Shortlisted for Best Collection in the 2023 Forward Prizes for Poetry
Sennitt Clough’s twisty fen-Gothic narratives are filled with macabre imagery and sexual violence. Imagine a monstrous fair that has arrived in deepest Cambridgeshire, only to discover that the inhabitants are far more frightening than the carnival. Rich in symbolism and mythology, it’s a thrilling read that will leave your mind as black as peat.
‘Elisabeth’s My Name is Abilene is an effervescent fable-world of desirous bodies and broken-hearted people akin to Vasko Popa – linguistically wide-ranging and formally both bombastic and refrained, this tightly-wrought telling of in-between lands and in-between emotional states is a haunting.’ —Rachael Allen
‘Elisabeth Sennitt Clough has made a particular name for herself in Eastern England (she edits the Fenland Poetry Journal) but is a distinctive, musical voice in contemporary British poetry as my name is abilene confirms. This bold new collection is almost a verse novel, bewildering, mesmerising, powering forward at high speed, its tone and preoccupations constantly shifting. One moment we are at a Fenland cattle market or in ‘a four-dog yard with a flimsy chain-link fence’; the next we’re with the Romans or in the Bronze Age at Must Farm, and the verse adapts accordingly. It can be brutally abrupt, brokenly colloquial or lyrically expansive and there is constant attention to the sound. Sennitt Clough is in fact a superb performer of her own work and she knows that good poetry is as much about the language as the themes. But her often unsettling, sometimes shocking subject matter and the grotesques she summons are invariably presented under the big skies and within the merciless horizons of the Fens – still barely known today except for their peatlands and poverty, rich only in myth. It’s certainly time a poet reclaimed the area (‘try to remember a line by john clare’ she intones mournfully at one point) and Sennitt Clough is quick to mock the cliché picture of hovels and ‘savage minds’. Nevertheless, she shows us a deceptively benign world of maize fields, ditches, solar panels, ‘hollyhocks and chinese lanterns’, potatoes hardening in the black soil and chickens running loose, inhabited by characters who abuse and suffer abuse, who’ll chuck dead foxes in the back of a car and ‘don’t worry about the law/because it only exists in places like cambridge’. But Sennitt Clough is no Little Englander; she has lived in America and there is a powerful West Coast influence in the manner and presentation of her verse, though it is always superbly controlled. Whether you read my name is abilene as a filmic Modernist narrative or experience it like a vibrant stage drama (Jerusalem comes to mind) or simply select individual verses to enjoy, you will find here a thoroughly invigorating exploration of the universal in the local. These poems are anything but flat.’ —John Greening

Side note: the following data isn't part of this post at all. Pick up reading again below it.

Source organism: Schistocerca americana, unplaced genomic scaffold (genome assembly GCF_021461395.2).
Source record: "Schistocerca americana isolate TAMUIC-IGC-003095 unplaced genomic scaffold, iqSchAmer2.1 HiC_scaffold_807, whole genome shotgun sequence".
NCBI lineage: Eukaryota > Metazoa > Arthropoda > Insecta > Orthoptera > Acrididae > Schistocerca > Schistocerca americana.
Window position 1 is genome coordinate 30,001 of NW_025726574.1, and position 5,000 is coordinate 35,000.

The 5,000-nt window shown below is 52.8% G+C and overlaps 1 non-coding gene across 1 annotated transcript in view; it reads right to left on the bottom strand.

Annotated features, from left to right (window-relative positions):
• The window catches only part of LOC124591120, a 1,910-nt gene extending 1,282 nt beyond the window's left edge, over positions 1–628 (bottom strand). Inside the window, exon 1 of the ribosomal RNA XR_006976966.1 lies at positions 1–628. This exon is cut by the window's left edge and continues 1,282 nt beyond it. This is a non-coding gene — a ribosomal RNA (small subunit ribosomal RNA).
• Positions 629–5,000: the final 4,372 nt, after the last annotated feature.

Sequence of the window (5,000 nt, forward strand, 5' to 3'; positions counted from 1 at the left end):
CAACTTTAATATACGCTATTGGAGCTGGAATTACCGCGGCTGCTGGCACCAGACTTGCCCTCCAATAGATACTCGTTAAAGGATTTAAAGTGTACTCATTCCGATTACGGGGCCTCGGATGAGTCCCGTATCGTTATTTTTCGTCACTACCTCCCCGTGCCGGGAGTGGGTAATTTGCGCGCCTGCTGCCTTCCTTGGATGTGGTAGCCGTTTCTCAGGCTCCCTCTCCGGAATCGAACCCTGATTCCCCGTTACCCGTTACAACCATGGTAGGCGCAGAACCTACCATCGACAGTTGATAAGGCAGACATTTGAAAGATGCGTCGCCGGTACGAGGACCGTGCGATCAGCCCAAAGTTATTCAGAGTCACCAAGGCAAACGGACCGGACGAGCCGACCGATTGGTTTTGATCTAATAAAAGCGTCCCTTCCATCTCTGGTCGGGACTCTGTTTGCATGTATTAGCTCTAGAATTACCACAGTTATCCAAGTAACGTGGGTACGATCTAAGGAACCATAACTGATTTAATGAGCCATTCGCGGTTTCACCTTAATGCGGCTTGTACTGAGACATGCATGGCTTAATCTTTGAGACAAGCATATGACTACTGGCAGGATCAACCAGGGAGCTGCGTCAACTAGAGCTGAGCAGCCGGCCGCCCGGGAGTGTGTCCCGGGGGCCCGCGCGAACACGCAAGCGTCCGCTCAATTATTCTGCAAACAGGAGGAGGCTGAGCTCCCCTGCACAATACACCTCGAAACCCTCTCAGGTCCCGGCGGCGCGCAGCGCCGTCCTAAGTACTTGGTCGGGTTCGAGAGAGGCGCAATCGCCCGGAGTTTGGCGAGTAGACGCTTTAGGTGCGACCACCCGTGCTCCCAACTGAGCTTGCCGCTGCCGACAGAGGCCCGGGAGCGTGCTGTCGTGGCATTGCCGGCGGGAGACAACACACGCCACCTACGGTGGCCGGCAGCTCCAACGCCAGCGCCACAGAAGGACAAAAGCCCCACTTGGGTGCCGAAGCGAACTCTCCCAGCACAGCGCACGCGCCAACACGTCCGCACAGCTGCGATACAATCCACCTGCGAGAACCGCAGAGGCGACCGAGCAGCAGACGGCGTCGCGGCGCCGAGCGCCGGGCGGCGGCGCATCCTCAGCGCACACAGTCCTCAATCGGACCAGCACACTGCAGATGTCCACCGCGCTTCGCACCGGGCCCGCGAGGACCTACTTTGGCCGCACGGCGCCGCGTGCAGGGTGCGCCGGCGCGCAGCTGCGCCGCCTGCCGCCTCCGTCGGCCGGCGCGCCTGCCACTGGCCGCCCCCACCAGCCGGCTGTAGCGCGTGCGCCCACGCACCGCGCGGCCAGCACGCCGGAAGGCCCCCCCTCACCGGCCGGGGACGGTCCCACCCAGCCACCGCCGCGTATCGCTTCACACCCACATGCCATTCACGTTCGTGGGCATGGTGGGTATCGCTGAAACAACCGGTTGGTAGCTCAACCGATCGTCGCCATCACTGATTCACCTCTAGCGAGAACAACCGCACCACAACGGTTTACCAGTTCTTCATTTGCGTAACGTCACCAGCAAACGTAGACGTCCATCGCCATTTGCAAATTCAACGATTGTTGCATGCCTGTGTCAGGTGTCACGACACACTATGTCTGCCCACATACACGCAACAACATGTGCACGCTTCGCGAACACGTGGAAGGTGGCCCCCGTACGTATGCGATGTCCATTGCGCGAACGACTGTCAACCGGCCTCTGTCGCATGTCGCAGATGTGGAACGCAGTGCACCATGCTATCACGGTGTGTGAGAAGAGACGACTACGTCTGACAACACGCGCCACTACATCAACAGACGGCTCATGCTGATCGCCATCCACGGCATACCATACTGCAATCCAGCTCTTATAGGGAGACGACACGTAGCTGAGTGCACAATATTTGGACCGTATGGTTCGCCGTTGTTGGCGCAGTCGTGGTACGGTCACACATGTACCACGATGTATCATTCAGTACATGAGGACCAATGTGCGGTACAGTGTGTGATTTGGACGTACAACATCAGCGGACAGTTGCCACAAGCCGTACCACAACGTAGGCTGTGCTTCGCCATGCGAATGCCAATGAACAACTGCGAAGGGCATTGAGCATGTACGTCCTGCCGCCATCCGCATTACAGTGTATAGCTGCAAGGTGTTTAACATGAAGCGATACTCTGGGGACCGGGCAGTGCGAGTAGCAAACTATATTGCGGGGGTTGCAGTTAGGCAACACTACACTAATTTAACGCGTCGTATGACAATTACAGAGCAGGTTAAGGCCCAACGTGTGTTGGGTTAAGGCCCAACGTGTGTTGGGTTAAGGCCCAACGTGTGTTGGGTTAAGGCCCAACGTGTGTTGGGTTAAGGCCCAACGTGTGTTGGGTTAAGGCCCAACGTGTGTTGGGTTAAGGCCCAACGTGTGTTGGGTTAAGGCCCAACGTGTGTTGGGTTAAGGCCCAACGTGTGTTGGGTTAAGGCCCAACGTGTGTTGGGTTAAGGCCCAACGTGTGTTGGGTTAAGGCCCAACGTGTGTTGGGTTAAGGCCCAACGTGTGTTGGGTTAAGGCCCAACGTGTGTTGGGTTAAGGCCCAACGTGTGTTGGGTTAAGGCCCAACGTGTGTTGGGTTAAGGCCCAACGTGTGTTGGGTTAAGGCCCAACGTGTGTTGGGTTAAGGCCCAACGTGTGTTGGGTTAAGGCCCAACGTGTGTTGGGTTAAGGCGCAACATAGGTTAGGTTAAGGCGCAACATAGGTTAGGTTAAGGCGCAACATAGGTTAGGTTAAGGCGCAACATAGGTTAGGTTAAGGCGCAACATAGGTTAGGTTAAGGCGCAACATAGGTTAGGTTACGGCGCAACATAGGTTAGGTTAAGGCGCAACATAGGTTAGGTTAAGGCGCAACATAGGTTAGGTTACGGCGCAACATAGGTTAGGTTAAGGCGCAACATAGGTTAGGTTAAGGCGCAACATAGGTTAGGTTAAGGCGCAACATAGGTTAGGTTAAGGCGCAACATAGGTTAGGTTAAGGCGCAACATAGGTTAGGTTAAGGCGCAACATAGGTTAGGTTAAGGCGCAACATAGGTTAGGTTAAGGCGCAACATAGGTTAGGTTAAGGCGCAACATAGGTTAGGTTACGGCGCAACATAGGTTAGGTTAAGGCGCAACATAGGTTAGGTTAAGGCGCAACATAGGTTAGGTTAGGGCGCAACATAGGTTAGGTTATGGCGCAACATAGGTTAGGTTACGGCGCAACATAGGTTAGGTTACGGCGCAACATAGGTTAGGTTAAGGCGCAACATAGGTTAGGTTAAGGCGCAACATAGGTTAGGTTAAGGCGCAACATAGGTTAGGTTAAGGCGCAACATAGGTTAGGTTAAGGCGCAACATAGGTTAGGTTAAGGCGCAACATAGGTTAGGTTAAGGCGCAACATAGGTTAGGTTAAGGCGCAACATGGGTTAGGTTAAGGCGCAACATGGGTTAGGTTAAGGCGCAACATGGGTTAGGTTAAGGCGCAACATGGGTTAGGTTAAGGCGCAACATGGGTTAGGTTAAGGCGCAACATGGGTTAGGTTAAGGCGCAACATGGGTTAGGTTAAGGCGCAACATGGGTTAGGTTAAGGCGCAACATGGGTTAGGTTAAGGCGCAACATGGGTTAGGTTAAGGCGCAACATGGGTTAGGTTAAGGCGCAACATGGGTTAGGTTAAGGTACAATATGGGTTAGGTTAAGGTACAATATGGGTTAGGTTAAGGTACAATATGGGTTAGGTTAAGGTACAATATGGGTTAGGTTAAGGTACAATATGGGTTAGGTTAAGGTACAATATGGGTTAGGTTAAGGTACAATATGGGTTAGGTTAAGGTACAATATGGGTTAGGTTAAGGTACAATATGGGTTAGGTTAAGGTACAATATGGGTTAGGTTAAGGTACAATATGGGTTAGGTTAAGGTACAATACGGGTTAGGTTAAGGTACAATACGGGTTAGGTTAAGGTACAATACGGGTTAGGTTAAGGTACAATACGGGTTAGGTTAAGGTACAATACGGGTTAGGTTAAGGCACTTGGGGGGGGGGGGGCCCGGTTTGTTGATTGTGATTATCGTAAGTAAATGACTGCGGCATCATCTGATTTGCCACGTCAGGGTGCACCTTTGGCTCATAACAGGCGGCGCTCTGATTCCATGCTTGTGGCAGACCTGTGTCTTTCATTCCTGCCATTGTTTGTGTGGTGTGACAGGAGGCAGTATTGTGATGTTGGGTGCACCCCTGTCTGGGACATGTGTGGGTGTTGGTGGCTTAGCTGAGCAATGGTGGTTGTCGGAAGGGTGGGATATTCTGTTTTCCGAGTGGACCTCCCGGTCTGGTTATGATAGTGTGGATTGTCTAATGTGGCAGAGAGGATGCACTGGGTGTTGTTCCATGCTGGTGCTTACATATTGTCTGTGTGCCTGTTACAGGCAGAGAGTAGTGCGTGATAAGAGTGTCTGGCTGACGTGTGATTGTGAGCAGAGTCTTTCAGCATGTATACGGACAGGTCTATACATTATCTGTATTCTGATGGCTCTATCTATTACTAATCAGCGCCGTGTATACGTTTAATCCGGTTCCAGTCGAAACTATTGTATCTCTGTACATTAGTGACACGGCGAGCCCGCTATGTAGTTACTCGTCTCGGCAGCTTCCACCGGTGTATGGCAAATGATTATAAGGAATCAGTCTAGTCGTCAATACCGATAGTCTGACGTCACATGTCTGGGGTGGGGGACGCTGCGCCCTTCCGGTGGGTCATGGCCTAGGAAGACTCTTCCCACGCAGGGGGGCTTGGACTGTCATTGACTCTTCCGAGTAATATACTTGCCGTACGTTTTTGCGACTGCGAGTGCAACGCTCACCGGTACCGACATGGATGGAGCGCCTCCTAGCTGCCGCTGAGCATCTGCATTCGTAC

‘Sinister and sweet, graphic and insidiously violent, abilene is a layered exploration of how a woman survives when pushed too far. Terrifyingly good, this is Sennitt Clough at the very top of her craft.’ —Sharon Black